Wire (forming), press and the drying sections are the three successive steps where water is removed in a paper machine. As a rule of thumb it can be said that removing one unit of water in the press and dryer sections takes 5 and 25 times more energy, respectively, compared to what is needed in the forming section. There are significant energy gains to be made by removing as much water already in the forming section.
Many paper machines perform with sub-optimal water removal in the forming sectio –due to equipment limitations, inadequate and/or poorly maintained instrumentation and controls in the low and high vacuum dewatering elements. On older paper machines, there is often an excessive quantity of high vacuum elements which add to the vacuum system operating power as well as increasing the forming fabric drag load and associated drive power.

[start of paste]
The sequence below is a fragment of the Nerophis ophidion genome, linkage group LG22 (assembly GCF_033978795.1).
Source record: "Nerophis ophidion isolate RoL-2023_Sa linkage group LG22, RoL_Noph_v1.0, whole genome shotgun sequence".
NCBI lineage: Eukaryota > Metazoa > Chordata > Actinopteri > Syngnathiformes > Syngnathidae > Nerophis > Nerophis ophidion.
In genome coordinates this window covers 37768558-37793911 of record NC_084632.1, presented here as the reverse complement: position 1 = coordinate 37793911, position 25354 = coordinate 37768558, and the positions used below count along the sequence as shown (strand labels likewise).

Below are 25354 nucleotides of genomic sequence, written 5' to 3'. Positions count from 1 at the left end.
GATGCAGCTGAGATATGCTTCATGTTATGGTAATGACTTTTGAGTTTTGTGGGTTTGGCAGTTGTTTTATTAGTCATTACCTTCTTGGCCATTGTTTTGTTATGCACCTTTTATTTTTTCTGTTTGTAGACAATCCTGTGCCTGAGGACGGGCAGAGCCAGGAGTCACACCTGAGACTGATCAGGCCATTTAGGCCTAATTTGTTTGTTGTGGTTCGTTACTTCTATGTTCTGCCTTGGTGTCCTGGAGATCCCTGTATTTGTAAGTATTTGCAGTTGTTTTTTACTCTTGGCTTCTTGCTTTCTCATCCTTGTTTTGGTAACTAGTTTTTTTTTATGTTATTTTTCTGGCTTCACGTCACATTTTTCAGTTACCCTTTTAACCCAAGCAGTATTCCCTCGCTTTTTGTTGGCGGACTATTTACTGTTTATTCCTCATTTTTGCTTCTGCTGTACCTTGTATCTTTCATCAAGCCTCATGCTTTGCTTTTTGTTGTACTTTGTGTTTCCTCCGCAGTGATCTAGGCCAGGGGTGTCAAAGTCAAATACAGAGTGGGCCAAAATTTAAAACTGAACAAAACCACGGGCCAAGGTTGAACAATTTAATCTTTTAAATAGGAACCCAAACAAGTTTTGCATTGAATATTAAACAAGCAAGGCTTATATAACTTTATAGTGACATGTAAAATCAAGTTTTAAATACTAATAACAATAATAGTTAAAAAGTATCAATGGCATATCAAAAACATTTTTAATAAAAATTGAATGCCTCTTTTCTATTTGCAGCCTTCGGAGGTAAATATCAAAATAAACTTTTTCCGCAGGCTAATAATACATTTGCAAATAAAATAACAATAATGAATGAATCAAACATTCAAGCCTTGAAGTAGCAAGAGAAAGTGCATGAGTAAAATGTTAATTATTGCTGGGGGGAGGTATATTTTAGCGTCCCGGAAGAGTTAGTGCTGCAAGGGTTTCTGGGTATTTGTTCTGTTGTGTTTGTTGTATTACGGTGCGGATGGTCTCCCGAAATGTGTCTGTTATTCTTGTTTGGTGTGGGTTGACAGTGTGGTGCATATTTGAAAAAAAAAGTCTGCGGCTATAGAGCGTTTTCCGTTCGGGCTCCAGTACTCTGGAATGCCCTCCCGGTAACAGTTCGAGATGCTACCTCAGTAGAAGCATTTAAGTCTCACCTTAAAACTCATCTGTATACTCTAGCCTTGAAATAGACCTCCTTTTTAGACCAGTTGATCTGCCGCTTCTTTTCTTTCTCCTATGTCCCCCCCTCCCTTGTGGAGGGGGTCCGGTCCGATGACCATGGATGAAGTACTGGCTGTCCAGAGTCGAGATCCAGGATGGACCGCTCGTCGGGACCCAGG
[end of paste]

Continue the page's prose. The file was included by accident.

Rewetting of the paper after the wire and the press sections can potentially take place and can increase energy consumption in the drying section. Rewetting can be eliminated by using the right felt for the produced paper grade. As grades on a machine often change, it is essential to optimize the choice of felt. It is also important to optimize the geometry of the web path and the felt paths such that the two are separated as early as possible to minimize rewetting. The “double doctor” approach may be an effective option for couch rolls and suction rolls to reduce rewetting when leaving the Fourdrinier and press nips (Kramer et al., 2009. p.101).